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Such luck

December 4th, 2018 at 04:51 am

So, with the year's end approaching, I've been carefully tracking my gross income YTD, for a couple of reasons.

My income has tracked a bit lower than anticipated, and so my gross income from the job as of Dec 1 is only $32,000 with 1 more month to go. My gross would have been $,6500 higher, but I already made a traditional (tax-deductible) IRA contribution.

This is significant, since if I kept my total income (which also includes dividends, capital gains and interest) below $38,600, I will pay 0% on long-term capital gains tax and fall into the 12% federal tax bracket!

My hope was that by mid-December, with just 1 or 2 more weekly paychecks to go, I could have a pretty certain feel for whether I'd be far enough below that $38,600 figure, so that I could also do a small Roth IRA conversion which would not exceed the $38,000.

But alas, to muddy the waters, my boss today approached me and asked if I'd be willing to consider working close to full time starting probably next week through early January as we have a lot of work coming down the pike and he wants me to do quality control.

I'd really rather not, for the reasons just stated above and becus I value my free time, but it's kind of hard to say no when you just got a raise, so I tentatively agreed, provided I could carve out some blackout dates for things I've already planned.

Hopefully it will all work out. It's only a few weeks. If I have to, the first thing I'd forfeit is the Roth IRA conversion, but I'm still hoping I can remain in the 12% tax bracket and pay $0 capital gains. What a nice Christmas present to myself.

My cousin from Pennsylvania is coming out for a visit next week for a few days, weather contingent.(His trip was one of my blackout dates.) It's been about 6 or 7 months since we saw him and hopefully we can squeeze in this visit before the snow really starts to fly.

11 Responses to “Such luck”

  1. livingalmostlarge Says:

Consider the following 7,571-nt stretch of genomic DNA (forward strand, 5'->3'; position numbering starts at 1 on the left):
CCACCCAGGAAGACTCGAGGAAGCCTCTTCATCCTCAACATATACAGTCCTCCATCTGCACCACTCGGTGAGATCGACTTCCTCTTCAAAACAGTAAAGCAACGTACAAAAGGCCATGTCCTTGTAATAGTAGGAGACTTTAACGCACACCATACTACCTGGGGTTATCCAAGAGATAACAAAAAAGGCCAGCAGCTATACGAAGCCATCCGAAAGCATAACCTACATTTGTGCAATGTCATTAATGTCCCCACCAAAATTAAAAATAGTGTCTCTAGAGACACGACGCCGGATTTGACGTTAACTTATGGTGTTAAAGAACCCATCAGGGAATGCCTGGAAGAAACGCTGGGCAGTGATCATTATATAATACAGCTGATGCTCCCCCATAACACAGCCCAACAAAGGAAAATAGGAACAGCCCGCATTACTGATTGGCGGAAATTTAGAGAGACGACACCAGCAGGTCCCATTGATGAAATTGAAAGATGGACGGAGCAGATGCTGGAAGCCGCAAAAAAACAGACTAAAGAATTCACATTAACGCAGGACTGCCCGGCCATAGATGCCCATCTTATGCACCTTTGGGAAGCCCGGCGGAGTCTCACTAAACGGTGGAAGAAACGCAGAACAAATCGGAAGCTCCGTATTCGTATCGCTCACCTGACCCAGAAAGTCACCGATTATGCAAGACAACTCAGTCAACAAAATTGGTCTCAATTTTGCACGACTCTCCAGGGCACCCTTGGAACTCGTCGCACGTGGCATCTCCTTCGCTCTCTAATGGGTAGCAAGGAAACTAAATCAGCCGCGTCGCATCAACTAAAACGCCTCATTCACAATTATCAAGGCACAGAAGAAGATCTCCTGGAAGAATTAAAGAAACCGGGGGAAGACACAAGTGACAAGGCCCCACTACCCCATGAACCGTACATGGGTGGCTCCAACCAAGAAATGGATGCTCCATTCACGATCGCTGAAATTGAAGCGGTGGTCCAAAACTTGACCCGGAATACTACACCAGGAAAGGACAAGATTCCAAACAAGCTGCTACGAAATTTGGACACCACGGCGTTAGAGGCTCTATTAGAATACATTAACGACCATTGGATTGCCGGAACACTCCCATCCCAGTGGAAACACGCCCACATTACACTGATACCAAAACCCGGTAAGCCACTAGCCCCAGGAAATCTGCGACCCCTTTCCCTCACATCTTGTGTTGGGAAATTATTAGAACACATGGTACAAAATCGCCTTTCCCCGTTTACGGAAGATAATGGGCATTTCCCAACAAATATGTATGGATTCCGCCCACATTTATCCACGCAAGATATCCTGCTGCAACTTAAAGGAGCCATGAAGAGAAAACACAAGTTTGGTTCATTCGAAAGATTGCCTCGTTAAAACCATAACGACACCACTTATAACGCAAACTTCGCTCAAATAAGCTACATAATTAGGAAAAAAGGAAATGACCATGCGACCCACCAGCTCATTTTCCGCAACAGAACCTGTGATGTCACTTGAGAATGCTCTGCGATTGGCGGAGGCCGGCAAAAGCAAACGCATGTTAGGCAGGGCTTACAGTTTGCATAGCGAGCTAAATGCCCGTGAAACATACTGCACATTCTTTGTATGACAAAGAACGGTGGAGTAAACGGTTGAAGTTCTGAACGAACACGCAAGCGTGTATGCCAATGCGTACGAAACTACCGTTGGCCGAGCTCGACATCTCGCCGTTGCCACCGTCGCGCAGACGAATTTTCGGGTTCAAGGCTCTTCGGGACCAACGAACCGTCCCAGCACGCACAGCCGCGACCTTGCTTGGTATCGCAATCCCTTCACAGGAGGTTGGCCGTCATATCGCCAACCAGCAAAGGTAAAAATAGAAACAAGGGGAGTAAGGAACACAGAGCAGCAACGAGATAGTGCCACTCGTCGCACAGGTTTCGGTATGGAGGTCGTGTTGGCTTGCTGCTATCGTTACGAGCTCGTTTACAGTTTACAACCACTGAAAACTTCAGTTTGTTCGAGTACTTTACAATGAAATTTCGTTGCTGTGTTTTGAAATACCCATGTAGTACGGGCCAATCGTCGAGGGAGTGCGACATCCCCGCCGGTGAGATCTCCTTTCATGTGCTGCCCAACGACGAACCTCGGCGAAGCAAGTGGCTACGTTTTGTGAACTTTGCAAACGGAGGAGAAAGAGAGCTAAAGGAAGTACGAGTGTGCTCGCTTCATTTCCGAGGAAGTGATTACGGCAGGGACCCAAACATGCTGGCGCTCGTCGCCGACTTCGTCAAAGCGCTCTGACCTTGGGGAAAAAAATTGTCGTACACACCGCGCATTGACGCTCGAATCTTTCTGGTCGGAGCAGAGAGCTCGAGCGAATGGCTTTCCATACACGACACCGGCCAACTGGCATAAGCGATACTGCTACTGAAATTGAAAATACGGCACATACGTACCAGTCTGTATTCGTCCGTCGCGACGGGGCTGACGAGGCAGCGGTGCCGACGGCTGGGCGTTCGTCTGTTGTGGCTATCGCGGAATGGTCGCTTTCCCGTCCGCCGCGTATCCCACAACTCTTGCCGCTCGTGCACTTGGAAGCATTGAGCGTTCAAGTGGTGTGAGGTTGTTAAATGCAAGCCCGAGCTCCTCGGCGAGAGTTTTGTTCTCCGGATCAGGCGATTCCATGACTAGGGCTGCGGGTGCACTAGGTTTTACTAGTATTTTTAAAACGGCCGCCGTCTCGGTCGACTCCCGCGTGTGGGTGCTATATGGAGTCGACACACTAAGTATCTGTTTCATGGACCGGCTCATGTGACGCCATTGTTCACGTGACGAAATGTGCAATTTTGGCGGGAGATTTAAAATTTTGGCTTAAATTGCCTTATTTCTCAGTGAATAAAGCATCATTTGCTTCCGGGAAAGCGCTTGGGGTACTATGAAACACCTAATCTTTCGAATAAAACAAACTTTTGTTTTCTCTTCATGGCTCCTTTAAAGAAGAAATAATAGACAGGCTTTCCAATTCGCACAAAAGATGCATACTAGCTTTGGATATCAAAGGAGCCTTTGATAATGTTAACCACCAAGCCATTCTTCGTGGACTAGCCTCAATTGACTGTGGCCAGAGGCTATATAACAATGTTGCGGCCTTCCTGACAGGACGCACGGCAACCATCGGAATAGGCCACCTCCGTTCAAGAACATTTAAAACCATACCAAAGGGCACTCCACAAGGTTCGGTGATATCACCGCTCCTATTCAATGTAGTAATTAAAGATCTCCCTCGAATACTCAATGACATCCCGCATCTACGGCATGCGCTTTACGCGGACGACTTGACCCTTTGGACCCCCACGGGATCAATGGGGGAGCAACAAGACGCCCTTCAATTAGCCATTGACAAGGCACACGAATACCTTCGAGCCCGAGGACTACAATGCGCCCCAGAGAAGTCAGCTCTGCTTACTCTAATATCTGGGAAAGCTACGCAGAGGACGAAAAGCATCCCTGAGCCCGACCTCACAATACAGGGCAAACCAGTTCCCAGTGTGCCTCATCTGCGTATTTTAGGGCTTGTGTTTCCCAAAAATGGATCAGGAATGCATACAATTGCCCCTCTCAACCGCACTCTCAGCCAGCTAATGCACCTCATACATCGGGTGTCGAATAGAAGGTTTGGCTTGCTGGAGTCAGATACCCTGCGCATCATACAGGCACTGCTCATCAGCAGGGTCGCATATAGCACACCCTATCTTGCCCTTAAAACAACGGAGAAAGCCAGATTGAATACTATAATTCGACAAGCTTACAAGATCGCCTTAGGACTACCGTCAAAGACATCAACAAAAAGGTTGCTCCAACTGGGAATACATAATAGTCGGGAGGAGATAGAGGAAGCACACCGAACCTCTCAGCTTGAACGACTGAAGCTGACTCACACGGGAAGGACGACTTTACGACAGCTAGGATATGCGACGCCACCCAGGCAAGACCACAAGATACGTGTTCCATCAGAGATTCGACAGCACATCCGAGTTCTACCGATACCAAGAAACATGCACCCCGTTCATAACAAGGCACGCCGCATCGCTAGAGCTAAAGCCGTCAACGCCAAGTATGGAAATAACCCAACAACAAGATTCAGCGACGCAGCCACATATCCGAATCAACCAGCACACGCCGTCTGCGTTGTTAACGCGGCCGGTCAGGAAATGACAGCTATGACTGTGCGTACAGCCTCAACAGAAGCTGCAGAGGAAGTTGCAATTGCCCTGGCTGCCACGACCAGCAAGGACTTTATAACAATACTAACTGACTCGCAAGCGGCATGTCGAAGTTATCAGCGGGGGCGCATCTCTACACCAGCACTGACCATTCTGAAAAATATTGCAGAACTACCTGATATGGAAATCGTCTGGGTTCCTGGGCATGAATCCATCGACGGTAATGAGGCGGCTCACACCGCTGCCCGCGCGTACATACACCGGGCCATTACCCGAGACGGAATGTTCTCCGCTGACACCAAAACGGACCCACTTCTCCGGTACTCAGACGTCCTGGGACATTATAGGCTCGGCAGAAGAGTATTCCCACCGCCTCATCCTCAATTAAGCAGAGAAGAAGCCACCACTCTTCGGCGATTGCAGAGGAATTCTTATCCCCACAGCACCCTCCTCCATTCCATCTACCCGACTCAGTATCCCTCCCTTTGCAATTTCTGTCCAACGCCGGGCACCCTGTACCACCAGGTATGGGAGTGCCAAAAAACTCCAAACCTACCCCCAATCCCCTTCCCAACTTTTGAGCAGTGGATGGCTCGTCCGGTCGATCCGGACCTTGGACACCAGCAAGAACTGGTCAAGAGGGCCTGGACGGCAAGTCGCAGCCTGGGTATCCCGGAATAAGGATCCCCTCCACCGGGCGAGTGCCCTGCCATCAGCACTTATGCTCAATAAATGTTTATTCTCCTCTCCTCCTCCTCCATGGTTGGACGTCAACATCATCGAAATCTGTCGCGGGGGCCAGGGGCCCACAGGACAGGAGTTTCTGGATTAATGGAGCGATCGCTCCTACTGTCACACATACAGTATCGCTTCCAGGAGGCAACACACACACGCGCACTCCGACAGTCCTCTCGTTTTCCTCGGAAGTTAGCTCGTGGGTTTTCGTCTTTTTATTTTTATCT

Good work. How much longer at the job? Till you fully retire?

  2. lurker Says:

    You're a proofreader, right? And you write very well. So why do you always spell "because" incorrectly?

  3. Butterscotch Says:

    Can you do a deal with your boss to work a few days in December where you don’t get paid, and they can be used in 2019 as paid vacation days?

  4. PatientSaver Says:

    Livingalmostlarge: Due mostly to the high cost of health insurance, I would be inclined to keep working p/t at this job or some other one until age 65, when I can pick up medicare.

    Lurker: Becus it's shorthand.

    Butterscotch: That's an interesting idea...you always come up with helpful and creative suggestions...thanks.

  5. frugaltexan75 Says:

    Will going up a bracket affect your Obamacare subsidies?

  6. Dido Says:

    It is taxable income, not AGI, that determines tax bracket. You will have at least the 12k standard deduction and maybe more if you no itemize under the new rules that you can subtract from your gross income and still be in the 12% bracket.

  7. rob62521 Says:

    I understand you feeling pressured to work extra. Hope it works out.

  8. Petunia 100 Says:

    Does your employer offer a 401k or other retirement plan?

  9. PatientSaver Says:

    Petunia, my employer offers a 401k to its handful of workers who are employees. That was why I wanted to get on their payroll, not stay on the agency's payroll. I just sort of gave up asking about it because while he seemed perfectly open to doing it, it never happened and I'm tired of asking about it.

    While I would like to make further tax-deferred contributions beyond my IRA, my p/t work really only covers my ongoing expenses, by design. There's nothing left over for continued retirement contributions, and that was the tradeoff in choosing to work 20 hrs a week and begin an earlier semi-retirement.

    That being said, if i was an employee, i could make the 401k contributions and begin cashing out some of my taxable brokerage investments to cover living expenses. Though the timing might not be right with the current downturn, it would effectively reduce my taxable savings and increase my tax-deferred savings.

  10. PatientSaver Says:

    Thanks, Dido, for the clarification regarding earned income vs AGI. That will make it much easier to ensure I fall into the 12% tax bracket.

    I'll probably opt for the standard $12K deduction as last year my total deductions came to $11,375 and I don't think much has changed. The latter part of your last sentence was not clear to me. If IRS goes by gross earned income, that's before any deductions, correct?

  11. PatientSaver Says:

    However, I just remembered that 2018 was the year (in the spring) when I changed from f/t to p/t work, so it would be much easier for me to meet the threshold for medical expenses, which is 7.5% of AGI.

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